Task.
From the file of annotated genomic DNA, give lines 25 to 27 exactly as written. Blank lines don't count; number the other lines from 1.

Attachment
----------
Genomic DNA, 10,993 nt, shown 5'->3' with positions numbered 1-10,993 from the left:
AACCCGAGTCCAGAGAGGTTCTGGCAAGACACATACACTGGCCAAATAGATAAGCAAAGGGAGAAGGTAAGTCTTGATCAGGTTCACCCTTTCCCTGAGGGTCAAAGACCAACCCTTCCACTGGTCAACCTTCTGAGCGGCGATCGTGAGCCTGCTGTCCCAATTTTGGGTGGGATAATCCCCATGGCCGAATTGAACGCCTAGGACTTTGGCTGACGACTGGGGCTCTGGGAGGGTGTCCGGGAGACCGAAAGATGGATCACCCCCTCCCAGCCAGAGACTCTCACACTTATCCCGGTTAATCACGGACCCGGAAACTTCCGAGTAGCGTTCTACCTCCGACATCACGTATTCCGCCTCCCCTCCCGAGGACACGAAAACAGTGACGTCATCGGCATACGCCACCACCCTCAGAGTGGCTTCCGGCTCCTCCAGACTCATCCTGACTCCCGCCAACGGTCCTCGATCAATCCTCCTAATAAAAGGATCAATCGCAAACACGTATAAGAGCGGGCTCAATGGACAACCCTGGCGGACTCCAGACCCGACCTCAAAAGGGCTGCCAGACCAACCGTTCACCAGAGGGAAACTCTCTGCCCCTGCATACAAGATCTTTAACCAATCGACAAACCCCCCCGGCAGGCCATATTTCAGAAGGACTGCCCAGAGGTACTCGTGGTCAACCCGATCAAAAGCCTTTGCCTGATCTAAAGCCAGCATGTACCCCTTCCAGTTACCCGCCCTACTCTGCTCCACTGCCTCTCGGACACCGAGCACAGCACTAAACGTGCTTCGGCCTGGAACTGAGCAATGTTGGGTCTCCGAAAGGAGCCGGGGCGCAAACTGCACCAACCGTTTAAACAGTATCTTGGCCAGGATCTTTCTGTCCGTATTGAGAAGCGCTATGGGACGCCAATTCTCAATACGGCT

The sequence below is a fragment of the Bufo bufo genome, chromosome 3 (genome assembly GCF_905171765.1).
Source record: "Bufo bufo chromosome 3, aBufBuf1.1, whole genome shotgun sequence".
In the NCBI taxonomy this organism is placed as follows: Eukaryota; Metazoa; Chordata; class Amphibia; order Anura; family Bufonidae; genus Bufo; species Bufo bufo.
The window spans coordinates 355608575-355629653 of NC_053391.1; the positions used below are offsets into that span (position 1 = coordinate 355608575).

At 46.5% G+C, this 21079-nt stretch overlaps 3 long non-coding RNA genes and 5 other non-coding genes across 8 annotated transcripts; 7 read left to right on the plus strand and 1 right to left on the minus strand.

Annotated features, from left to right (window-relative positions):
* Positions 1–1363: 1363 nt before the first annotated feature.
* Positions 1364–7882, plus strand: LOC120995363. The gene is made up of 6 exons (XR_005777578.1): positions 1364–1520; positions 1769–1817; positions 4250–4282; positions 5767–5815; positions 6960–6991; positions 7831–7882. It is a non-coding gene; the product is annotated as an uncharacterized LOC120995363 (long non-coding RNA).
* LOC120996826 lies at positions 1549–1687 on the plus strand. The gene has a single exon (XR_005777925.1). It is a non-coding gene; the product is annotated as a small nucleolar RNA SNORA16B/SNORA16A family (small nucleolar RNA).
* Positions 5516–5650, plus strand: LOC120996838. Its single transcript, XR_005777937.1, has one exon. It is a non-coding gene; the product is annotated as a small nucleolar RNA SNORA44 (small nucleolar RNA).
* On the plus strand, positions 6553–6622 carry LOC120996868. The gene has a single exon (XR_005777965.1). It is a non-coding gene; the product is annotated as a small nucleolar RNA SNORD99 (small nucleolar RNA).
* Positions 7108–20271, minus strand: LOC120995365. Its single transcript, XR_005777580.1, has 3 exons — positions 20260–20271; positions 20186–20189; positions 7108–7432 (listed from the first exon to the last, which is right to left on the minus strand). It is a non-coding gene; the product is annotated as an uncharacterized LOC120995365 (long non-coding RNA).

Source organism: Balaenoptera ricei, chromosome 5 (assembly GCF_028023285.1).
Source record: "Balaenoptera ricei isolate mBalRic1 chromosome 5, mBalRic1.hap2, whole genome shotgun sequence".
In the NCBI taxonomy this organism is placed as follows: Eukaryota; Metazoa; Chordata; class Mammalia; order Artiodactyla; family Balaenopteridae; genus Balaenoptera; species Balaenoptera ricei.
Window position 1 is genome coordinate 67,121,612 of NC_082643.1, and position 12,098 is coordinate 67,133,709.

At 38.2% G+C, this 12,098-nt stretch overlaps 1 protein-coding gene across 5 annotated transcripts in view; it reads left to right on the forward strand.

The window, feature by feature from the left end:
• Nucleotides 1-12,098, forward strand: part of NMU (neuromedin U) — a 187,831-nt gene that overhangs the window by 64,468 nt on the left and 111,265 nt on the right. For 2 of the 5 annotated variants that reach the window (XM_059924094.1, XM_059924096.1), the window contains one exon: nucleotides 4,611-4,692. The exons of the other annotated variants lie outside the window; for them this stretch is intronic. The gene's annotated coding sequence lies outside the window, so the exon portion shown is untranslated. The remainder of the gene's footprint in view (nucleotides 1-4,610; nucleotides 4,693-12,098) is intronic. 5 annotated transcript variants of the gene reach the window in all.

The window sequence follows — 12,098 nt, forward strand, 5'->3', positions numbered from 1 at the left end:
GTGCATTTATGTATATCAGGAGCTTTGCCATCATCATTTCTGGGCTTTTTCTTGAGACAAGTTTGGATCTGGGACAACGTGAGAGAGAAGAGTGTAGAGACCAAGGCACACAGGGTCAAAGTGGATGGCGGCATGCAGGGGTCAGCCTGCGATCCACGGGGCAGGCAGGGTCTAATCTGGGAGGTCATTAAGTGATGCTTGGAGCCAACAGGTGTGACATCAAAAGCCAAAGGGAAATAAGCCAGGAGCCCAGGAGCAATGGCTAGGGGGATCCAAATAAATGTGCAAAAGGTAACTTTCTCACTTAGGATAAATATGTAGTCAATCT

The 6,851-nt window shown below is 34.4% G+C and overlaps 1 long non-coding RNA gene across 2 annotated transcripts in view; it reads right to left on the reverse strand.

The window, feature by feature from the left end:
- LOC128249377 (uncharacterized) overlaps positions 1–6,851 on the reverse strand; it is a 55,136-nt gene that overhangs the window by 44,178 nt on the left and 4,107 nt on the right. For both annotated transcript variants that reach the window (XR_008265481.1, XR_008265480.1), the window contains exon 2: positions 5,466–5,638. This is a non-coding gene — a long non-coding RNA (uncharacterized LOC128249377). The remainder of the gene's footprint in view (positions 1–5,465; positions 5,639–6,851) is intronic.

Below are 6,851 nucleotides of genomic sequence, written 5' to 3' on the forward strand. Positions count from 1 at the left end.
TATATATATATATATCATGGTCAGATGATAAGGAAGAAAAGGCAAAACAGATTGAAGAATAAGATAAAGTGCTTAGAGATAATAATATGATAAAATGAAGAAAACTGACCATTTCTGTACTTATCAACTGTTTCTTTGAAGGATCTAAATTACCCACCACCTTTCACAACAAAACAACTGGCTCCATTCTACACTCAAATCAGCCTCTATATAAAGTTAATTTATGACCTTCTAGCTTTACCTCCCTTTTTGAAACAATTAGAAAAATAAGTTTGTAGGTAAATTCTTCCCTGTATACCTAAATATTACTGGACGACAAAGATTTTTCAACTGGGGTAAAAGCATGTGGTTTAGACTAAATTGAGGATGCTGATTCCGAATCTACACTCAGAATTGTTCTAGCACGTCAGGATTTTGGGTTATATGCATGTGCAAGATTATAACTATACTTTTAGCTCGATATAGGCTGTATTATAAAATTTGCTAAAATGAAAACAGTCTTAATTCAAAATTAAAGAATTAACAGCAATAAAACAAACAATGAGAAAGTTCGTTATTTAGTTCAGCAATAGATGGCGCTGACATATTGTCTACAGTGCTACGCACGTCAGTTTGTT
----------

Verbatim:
The window, feature by feature from the left end:
- LOC128249377 (uncharacterized) overlaps positions 1–6,851 on the reverse strand; it is a 55,136-nt gene that overhangs the window by 44,178 nt on the left and 4,107 nt on the right. For both annotated transcript variants that reach the window (XR_008265481.1, XR_008265480.1), the window contains exon 2: positions 5,466–5,638. This is a non-coding gene — a long non-coding RNA (uncharacterized LOC128249377). The remainder of the gene's footprint in view (positions 1–5,465; positions 5,639–6,851) is intronic.

Below are 6,851 nucleotides of genomic sequence, written 5' to 3' on the forward strand. Positions count from 1 at the left end.